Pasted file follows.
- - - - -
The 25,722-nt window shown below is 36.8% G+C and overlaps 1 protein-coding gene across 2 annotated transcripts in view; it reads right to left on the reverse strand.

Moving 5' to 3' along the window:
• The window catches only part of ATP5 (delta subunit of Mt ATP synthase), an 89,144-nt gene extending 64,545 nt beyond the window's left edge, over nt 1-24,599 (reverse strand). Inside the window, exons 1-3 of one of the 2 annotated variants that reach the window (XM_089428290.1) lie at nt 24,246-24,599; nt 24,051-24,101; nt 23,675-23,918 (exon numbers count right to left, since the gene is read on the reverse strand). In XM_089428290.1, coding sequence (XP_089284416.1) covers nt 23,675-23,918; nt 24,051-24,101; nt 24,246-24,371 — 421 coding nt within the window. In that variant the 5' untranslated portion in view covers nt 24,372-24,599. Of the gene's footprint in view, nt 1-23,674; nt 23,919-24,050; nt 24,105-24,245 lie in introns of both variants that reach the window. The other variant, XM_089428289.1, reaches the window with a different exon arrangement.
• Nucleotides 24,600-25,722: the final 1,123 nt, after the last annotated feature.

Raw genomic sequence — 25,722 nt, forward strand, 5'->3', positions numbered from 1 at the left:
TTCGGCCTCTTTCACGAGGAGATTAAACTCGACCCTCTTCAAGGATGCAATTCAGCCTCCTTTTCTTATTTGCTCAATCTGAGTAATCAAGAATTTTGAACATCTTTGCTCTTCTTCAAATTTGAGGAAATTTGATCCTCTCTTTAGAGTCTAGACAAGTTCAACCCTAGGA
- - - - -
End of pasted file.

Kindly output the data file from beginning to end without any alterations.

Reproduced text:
The 25,722-nt window shown below is 36.8% G+C and overlaps 1 protein-coding gene across 2 annotated transcripts in view; it reads right to left on the reverse strand.

Moving 5' to 3' along the window:
• The window catches only part of ATP5 (delta subunit of Mt ATP synthase), an 89,144-nt gene extending 64,545 nt beyond the window's left edge, over nt 1-24,599 (reverse strand). Inside the window, exons 1-3 of one of the 2 annotated variants that reach the window (XM_089428290.1) lie at nt 24,246-24,599; nt 24,051-24,101; nt 23,675-23,918 (exon numbers count right to left, since the gene is read on the reverse strand). In XM_089428290.1, coding sequence (XP_089284416.1) covers nt 23,675-23,918; nt 24,051-24,101; nt 24,246-24,371 — 421 coding nt within the window. In that variant the 5' untranslated portion in view covers nt 24,372-24,599. Of the gene's footprint in view, nt 1-23,674; nt 23,919-24,050; nt 24,105-24,245 lie in introns of both variants that reach the window. The other variant, XM_089428289.1, reaches the window with a different exon arrangement.
• Nucleotides 24,600-25,722: the final 1,123 nt, after the last annotated feature.

Raw genomic sequence — 25,722 nt, forward strand, 5'->3', positions numbered from 1 at the left:
TTCGGCCTCTTTCACGAGGAGATTAAACTCGACCCTCTTCAAGGATGCAATTCAGCCTCCTTTTCTTATTTGCTCAATCTGAGTAATCAAGAATTTTGAACATCTTTGCTCTTCTTCAAATTTGAGGAAATTTGATCCTCTCTTTAGAGTCTAGACAAGTTCAACCCTAGGA